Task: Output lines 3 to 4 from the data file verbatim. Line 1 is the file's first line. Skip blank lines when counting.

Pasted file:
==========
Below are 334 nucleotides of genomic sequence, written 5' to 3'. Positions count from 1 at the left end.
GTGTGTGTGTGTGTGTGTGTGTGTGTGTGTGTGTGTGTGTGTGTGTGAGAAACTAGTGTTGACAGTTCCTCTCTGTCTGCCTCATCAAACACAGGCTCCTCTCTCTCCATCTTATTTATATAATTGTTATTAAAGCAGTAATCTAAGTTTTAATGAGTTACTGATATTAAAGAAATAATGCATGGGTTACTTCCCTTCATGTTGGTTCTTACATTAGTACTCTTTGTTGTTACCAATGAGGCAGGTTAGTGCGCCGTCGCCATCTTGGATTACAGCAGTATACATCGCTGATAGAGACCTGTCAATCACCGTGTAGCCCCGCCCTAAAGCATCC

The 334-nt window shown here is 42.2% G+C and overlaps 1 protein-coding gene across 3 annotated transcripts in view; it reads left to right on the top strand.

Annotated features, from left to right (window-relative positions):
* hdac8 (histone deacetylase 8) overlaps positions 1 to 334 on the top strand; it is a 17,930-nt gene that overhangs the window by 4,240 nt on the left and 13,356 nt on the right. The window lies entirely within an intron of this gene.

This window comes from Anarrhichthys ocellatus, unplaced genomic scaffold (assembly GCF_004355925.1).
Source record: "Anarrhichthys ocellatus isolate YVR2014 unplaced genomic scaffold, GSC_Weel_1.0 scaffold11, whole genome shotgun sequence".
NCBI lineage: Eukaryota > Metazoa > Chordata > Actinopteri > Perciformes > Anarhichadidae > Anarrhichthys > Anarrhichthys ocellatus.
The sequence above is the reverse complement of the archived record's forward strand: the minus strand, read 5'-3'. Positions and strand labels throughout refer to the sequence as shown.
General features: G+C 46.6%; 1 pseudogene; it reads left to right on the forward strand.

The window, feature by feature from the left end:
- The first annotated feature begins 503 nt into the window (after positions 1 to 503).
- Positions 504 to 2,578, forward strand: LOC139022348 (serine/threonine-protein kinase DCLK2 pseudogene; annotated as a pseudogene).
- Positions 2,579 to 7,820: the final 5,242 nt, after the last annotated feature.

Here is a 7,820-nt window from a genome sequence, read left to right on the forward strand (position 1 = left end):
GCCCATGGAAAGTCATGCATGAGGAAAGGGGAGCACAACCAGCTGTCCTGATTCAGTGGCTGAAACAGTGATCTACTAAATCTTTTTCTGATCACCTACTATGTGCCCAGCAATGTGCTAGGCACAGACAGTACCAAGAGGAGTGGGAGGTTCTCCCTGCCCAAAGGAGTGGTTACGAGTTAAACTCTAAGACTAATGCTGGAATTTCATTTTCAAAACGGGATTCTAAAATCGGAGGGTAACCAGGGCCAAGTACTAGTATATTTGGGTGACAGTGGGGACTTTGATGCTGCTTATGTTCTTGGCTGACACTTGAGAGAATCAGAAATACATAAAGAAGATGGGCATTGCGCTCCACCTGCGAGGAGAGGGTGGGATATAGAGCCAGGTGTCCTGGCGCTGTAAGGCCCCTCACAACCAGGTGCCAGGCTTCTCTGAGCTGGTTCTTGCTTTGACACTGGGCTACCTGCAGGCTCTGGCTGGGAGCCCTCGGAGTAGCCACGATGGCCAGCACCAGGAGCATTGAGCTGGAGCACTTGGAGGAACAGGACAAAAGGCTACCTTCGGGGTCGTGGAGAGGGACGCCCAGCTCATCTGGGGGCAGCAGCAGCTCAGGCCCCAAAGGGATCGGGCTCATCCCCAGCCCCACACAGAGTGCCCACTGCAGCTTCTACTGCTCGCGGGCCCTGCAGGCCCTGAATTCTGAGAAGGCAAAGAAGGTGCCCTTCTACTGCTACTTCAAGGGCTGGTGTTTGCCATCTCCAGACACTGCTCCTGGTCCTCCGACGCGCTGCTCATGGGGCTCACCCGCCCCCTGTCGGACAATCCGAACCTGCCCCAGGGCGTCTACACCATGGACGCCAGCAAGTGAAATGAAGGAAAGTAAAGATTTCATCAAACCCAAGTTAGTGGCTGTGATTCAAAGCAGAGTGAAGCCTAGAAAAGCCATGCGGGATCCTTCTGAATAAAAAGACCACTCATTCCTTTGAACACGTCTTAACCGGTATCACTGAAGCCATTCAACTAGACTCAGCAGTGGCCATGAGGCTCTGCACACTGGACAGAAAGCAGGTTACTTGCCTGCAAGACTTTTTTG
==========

The 334-nt window shown here is 42.2% G+C and overlaps 1 protein-coding gene across 3 annotated transcripts in view; it reads left to right on the top strand.

Annotated features, from left to right (window-relative positions):